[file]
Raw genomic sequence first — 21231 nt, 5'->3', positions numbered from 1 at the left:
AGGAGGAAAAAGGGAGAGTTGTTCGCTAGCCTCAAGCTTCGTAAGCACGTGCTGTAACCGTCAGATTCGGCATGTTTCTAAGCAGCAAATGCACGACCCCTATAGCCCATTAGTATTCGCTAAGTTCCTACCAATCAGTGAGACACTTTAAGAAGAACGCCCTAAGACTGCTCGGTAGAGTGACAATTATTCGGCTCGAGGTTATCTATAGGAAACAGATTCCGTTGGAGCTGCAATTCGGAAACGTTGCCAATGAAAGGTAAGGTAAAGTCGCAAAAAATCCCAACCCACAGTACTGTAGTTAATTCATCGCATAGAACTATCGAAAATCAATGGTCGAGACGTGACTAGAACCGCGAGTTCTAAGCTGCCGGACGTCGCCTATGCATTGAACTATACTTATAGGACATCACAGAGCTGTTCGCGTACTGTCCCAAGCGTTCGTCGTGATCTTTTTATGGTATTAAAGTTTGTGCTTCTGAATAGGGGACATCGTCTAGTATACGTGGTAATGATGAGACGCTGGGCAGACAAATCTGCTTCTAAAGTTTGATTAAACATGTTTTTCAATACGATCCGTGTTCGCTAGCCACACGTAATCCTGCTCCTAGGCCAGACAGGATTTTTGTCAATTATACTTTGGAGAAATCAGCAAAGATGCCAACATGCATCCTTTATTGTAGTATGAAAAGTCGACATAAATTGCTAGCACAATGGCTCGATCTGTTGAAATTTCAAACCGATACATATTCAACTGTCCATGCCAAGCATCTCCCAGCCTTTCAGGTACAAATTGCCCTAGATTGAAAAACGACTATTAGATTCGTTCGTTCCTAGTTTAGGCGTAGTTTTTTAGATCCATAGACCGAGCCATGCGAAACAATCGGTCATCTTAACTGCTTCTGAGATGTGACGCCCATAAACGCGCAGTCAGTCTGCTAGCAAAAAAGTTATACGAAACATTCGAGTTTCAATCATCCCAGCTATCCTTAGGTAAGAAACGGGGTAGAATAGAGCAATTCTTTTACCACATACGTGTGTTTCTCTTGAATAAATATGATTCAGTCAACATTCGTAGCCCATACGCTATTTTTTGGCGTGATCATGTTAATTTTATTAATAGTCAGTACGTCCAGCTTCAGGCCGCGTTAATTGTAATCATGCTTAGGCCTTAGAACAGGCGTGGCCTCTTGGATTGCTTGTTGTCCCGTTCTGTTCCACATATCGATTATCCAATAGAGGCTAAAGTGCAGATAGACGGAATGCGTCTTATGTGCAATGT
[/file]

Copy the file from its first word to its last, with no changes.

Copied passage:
Raw genomic sequence first — 21231 nt, 5'->3', positions numbered from 1 at the left:
AGGAGGAAAAAGGGAGAGTTGTTCGCTAGCCTCAAGCTTCGTAAGCACGTGCTGTAACCGTCAGATTCGGCATGTTTCTAAGCAGCAAATGCACGACCCCTATAGCCCATTAGTATTCGCTAAGTTCCTACCAATCAGTGAGACACTTTAAGAAGAACGCCCTAAGACTGCTCGGTAGAGTGACAATTATTCGGCTCGAGGTTATCTATAGGAAACAGATTCCGTTGGAGCTGCAATTCGGAAACGTTGCCAATGAAAGGTAAGGTAAAGTCGCAAAAAATCCCAACCCACAGTACTGTAGTTAATTCATCGCATAGAACTATCGAAAATCAATGGTCGAGACGTGACTAGAACCGCGAGTTCTAAGCTGCCGGACGTCGCCTATGCATTGAACTATACTTATAGGACATCACAGAGCTGTTCGCGTACTGTCCCAAGCGTTCGTCGTGATCTTTTTATGGTATTAAAGTTTGTGCTTCTGAATAGGGGACATCGTCTAGTATACGTGGTAATGATGAGACGCTGGGCAGACAAATCTGCTTCTAAAGTTTGATTAAACATGTTTTTCAATACGATCCGTGTTCGCTAGCCACACGTAATCCTGCTCCTAGGCCAGACAGGATTTTTGTCAATTATACTTTGGAGAAATCAGCAAAGATGCCAACATGCATCCTTTATTGTAGTATGAAAAGTCGACATAAATTGCTAGCACAATGGCTCGATCTGTTGAAATTTCAAACCGATACATATTCAACTGTCCATGCCAAGCATCTCCCAGCCTTTCAGGTACAAATTGCCCTAGATTGAAAAACGACTATTAGATTCGTTCGTTCCTAGTTTAGGCGTAGTTTTTTAGATCCATAGACCGAGCCATGCGAAACAATCGGTCATCTTAACTGCTTCTGAGATGTGACGCCCATAAACGCGCAGTCAGTCTGCTAGCAAAAAAGTTATACGAAACATTCGAGTTTCAATCATCCCAGCTATCCTTAGGTAAGAAACGGGGTAGAATAGAGCAATTCTTTTACCACATACGTGTGTTTCTCTTGAATAAATATGATTCAGTCAACATTCGTAGCCCATACGCTATTTTTTGGCGTGATCATGTTAATTTTATTAATAGTCAGTACGTCCAGCTTCAGGCCGCGTTAATTGTAATCATGCTTAGGCCTTAGAACAGGCGTGGCCTCTTGGATTGCTTGTTGTCCCGTTCTGTTCCACATATCGATTATCCAATAGAGGCTAAAGTGCAGATAGACGGAATGCGTCTTATGTGCAATGT